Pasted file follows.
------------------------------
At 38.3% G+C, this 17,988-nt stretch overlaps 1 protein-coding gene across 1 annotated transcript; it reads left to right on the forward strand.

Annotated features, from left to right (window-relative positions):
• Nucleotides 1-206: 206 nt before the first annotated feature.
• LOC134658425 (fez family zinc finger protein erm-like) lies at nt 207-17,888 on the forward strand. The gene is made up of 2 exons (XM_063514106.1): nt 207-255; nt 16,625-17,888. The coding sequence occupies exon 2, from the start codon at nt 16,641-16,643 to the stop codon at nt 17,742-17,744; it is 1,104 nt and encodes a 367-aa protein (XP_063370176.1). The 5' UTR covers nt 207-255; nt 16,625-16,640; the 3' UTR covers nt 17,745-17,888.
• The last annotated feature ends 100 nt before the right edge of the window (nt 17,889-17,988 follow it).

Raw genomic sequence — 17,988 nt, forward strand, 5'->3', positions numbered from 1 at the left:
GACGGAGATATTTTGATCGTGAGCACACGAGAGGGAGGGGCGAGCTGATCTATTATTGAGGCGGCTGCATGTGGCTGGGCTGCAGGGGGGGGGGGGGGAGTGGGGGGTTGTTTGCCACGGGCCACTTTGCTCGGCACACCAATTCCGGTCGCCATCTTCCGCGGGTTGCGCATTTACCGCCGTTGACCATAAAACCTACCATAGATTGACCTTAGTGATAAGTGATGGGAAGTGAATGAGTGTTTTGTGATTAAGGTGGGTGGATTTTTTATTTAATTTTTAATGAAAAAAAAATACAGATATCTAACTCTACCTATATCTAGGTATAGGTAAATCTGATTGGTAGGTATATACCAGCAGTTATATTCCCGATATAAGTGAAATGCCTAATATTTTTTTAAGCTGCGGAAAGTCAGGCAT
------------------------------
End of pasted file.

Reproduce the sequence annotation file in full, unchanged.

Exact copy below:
At 38.3% G+C, this 17,988-nt stretch overlaps 1 protein-coding gene across 1 annotated transcript; it reads left to right on the forward strand.

Annotated features, from left to right (window-relative positions):
• Nucleotides 1-206: 206 nt before the first annotated feature.
• LOC134658425 (fez family zinc finger protein erm-like) lies at nt 207-17,888 on the forward strand. The gene is made up of 2 exons (XM_063514106.1): nt 207-255; nt 16,625-17,888. The coding sequence occupies exon 2, from the start codon at nt 16,641-16,643 to the stop codon at nt 17,742-17,744; it is 1,104 nt and encodes a 367-aa protein (XP_063370176.1). The 5' UTR covers nt 207-255; nt 16,625-16,640; the 3' UTR covers nt 17,745-17,888.
• The last annotated feature ends 100 nt before the right edge of the window (nt 17,889-17,988 follow it).

Raw genomic sequence — 17,988 nt, forward strand, 5'->3', positions numbered from 1 at the left:
GACGGAGATATTTTGATCGTGAGCACACGAGAGGGAGGGGCGAGCTGATCTATTATTGAGGCGGCTGCATGTGGCTGGGCTGCAGGGGGGGGGGGGGGAGTGGGGGGTTGTTTGCCACGGGCCACTTTGCTCGGCACACCAATTCCGGTCGCCATCTTCCGCGGGTTGCGCATTTACCGCCGTTGACCATAAAACCTACCATAGATTGACCTTAGTGATAAGTGATGGGAAGTGAATGAGTGTTTTGTGATTAAGGTGGGTGGATTTTTTATTTAATTTTTAATGAAAAAAAAATACAGATATCTAACTCTACCTATATCTAGGTATAGGTAAATCTGATTGGTAGGTATATACCAGCAGTTATATTCCCGATATAAGTGAAATGCCTAATATTTTTTTAAGCTGCGGAAAGTCAGGCAT